James Lawton: A work in progress? For Robshaw and his men, the future is now
Richie McCaw and Daniel Carter seemed maybe even time-expired
Slightly more than a year ago England were charged with gross, even absurd pretension. On New Zealand soil – of all places – they dressed themselves in the uniform of the All Blacks.
It was somewhat like a pub singer passing himself off as Luciano Pavarotti.
Yet sometimes in sport, as in life, the strangest and most exhilarating things come to pass. Last year's miserable impersonation is today's badge of hope – a wardrobe choice retrospectively infused with something more than a combination of cheap commercialism if not the wildest fantasy.
The meaning of what England did to the All Blacks here on Saturday will, of course, demand some hard months of serious testing but, for the moment at least, it can be seen not so much as a quantum leap as a journey into another world.
A world, this is, of most superior rugby, of power and speed which bears no kind of resemblance to the clanking tedium of so much of what England produced on their way to this trouncing of the world champions who had also laid claim to membership of the inner circle of history's great teams.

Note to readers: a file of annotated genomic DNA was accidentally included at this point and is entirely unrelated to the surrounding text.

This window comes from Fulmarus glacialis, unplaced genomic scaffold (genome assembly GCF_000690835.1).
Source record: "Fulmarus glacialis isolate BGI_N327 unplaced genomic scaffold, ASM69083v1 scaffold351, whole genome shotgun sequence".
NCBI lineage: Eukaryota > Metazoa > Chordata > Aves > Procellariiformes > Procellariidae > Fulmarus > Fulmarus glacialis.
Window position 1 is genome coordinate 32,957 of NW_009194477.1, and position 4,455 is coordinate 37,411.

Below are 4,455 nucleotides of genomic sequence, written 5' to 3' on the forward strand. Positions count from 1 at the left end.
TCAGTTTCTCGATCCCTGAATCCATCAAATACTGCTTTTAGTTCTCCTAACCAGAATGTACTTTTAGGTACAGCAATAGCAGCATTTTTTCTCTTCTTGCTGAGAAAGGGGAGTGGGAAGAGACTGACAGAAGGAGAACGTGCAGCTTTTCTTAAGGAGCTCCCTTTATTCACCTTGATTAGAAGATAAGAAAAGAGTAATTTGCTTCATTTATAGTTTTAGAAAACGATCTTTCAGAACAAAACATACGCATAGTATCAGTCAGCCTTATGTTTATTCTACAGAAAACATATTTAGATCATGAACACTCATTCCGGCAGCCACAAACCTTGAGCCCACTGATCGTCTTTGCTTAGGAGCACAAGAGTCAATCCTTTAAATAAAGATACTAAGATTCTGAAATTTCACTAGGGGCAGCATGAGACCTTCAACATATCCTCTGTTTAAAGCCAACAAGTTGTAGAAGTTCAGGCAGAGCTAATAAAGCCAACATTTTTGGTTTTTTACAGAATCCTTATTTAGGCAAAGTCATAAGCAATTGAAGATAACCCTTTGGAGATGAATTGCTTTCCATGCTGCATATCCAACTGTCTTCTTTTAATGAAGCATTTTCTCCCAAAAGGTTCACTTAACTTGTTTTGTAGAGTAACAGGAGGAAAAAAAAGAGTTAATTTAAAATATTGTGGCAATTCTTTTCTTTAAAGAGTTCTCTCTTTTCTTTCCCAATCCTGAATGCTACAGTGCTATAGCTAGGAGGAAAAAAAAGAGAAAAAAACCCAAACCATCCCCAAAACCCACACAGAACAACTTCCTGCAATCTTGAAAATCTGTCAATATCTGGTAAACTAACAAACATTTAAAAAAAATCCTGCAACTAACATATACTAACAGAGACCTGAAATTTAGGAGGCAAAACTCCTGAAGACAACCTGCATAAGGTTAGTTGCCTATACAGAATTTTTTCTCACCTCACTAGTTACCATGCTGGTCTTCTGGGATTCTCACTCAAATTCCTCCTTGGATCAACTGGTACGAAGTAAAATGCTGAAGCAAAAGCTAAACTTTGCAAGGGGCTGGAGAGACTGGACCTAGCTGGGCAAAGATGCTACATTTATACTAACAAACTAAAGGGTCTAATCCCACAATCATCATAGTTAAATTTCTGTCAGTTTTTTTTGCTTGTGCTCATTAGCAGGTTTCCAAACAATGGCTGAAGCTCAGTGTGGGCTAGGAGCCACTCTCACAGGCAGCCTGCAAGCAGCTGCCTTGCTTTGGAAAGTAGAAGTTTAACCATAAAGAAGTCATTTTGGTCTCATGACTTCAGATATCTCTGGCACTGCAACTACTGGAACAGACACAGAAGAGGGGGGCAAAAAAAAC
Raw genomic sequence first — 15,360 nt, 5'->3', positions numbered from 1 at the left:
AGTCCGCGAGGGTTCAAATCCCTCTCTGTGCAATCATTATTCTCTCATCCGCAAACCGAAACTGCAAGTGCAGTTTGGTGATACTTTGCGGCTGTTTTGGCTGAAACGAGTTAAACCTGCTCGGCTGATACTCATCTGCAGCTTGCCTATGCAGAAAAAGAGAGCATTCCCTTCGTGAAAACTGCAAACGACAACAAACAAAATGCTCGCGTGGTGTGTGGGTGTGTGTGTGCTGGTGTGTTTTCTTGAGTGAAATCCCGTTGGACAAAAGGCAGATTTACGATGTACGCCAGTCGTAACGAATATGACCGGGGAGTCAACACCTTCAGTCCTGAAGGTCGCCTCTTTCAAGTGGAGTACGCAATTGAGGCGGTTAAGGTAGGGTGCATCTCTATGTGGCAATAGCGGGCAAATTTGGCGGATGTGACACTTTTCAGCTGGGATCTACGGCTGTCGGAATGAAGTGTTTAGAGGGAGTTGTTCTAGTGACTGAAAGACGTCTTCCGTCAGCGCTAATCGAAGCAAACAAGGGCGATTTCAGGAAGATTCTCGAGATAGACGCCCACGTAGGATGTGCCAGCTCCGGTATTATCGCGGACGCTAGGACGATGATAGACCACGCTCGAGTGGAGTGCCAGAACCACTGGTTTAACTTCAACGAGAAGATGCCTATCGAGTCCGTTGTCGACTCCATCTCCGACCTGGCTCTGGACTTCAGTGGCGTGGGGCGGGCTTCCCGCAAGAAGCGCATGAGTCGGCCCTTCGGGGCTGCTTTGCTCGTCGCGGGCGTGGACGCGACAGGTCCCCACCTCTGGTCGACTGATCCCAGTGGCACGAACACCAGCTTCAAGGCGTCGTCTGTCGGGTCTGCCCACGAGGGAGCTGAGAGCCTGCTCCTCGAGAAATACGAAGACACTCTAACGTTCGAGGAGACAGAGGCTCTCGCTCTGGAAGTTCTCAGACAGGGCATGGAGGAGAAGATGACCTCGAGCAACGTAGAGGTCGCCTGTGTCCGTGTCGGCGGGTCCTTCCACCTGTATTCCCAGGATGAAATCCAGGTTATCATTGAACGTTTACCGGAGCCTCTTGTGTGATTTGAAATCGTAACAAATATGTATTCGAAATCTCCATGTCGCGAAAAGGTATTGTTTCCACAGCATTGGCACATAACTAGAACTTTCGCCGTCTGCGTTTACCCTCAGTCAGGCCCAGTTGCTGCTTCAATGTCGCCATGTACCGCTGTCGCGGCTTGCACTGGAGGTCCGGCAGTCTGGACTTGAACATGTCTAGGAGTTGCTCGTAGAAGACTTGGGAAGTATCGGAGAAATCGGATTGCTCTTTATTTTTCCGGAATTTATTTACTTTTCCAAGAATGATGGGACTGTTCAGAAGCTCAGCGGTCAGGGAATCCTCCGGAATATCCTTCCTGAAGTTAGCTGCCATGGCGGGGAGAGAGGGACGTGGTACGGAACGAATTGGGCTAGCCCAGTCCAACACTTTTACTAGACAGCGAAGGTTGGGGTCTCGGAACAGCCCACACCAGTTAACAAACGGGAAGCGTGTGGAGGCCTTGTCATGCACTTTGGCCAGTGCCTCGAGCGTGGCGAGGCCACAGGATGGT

Understandably enough, England head coach Stuart Lancaster likened it to the flowering – if such a delicate word can be applied to such brutality, however sweetly executed – of a well nurtured and notably hardy plant. For some stunned observers it was more like the splitting of the heavens, but in the smoke and the fire there were images of most substantial, down-to-earth promise.
There was Manu Tuilagi, formerly a mere force of tempestuous and too often one-dimensional nature, playing rugby of devastating and beautifully measured impact.
At half-back Ben Youngs and Owen Farrell suggested that they may have emerged as pillars of empire-building, though the latter is plainly besieged by the sleek and adventurous promise of Saturday's understudy, Freddie Burns.
Youngs' elder brother Tom overwhelmed that once most formidable of hookers, Keven Mealamu. Tom Wood was immense in the back row.